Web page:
Business Eye: What makes a great leader?

Alex Pratt
Alex Pratt

I’m often asked what makes a great leader or a superb manager.

The answer is simple and so often ignored. Recruit highly effective people and focus all your energies into helping smooth their way.

Hire great people.

Simple.

So many leadership and management failures are the result of placing scarce energy and attention into wasted attempts at re-engineering the psychology of ineffective people, while not fostering your highly effective talent.

This is an odd outcome because the effective team members are easy to spot due to their consistent observance of three habits.

To start with, they choose to show up in both body and spirit. Of course they work with a passion for as long as it takes rather than reading a book at their desk after their contracted hours have elapsed while they wait for the bus, but highly effective employees run much keener than the surface appearance.

They pay attention to detail; they are attentive, always listening, watching and learning. 
They know themselves and fully apply themselves.

Secondly, they choose to step up. 
They make sure they know what others need and expect of them, what good looks like, and how their performance will be measured.

They want to be accountable for what they do. They own their work and they don’t need to be told to make stuff happen.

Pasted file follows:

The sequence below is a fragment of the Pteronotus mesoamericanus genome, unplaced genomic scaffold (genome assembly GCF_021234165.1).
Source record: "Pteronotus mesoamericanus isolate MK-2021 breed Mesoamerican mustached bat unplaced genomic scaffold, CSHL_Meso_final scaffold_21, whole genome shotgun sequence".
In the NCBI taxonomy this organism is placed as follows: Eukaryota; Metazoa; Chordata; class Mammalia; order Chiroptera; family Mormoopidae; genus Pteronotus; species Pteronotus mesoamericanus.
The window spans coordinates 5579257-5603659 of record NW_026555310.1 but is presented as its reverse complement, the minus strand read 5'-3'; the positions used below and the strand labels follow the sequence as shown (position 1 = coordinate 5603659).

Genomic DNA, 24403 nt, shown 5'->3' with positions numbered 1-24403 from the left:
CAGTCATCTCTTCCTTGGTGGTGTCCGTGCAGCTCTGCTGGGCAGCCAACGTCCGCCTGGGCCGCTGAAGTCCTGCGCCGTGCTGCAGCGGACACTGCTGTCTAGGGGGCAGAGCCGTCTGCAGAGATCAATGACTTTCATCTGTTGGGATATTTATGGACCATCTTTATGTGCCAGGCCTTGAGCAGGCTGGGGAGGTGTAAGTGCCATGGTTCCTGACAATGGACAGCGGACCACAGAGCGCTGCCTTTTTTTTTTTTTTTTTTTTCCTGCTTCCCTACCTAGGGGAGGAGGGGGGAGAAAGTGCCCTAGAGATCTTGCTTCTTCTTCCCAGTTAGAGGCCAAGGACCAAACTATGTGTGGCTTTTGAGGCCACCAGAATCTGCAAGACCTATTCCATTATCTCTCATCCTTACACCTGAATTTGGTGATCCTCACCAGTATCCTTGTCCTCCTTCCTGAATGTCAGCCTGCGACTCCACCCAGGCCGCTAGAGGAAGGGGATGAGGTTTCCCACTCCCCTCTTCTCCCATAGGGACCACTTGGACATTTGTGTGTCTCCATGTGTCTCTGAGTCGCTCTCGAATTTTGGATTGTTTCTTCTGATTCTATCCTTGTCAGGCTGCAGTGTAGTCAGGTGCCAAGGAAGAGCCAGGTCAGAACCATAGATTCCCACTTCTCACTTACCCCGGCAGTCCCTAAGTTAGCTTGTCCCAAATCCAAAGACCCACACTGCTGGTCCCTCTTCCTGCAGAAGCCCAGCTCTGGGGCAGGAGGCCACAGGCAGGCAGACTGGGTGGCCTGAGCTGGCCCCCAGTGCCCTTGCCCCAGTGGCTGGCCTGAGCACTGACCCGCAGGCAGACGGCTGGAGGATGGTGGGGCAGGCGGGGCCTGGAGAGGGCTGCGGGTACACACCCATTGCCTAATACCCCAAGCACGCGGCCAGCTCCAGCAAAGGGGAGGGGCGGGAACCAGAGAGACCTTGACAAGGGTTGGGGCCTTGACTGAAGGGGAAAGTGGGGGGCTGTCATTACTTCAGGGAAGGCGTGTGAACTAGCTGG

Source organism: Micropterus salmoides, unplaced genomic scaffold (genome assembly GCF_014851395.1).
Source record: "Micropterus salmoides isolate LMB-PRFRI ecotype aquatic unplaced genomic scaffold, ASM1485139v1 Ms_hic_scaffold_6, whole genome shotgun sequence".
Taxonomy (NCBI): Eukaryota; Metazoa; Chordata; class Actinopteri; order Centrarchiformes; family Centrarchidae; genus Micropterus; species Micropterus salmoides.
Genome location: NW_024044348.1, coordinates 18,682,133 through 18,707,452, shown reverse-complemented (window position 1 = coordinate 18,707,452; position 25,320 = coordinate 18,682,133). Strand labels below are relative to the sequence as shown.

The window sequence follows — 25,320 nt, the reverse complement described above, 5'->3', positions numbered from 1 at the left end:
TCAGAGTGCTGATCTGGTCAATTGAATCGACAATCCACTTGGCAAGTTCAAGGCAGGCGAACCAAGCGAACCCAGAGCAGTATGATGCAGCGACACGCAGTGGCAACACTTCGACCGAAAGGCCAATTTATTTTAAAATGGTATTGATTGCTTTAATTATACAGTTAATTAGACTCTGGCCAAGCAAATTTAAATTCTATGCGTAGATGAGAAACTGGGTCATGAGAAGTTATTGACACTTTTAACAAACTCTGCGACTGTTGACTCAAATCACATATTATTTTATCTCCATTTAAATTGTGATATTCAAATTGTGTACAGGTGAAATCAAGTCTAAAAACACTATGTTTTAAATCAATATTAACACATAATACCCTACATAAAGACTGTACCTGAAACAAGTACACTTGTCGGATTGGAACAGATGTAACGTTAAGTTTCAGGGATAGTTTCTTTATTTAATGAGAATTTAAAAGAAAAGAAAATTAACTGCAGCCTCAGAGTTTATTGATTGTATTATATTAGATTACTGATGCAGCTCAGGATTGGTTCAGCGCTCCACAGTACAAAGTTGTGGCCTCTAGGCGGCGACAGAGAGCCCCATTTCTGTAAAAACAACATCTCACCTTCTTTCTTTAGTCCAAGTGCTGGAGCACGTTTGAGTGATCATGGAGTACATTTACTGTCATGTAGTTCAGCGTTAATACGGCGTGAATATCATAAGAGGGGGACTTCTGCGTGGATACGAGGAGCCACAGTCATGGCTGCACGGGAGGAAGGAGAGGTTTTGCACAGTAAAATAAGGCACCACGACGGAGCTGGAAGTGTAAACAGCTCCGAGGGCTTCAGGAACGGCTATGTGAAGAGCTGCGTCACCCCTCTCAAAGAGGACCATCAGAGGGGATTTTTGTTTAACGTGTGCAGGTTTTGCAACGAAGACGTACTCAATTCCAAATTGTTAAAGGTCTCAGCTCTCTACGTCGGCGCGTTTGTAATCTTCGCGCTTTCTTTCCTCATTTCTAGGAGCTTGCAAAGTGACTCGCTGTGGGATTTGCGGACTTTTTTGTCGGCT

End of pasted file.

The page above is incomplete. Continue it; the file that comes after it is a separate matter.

Thirdly, they choose to stand out and speak out. They don’t settle but are always on a mission to deliver higher standards, to improve what they do and their worth. 
They don’t sit on their hands and grumble but offer ideas, challenge what needs challenging and have courage enough to constructively say what needs to be said.

The common thread is that all three habits are personal choices made by the employee, not the leader. They are all habits owned by the individual, not the manager.

They are all differentiating factors at the level of the individual, not the team.
Of course, we all have bad days, but highly effective employees live these three habits and don’t need a manager to convince them that a dirty, messy workplace, 
making the same mistake again, and not bothering to go the extra mile when the opportunity arises, represent the surest route to the bottom of the pack.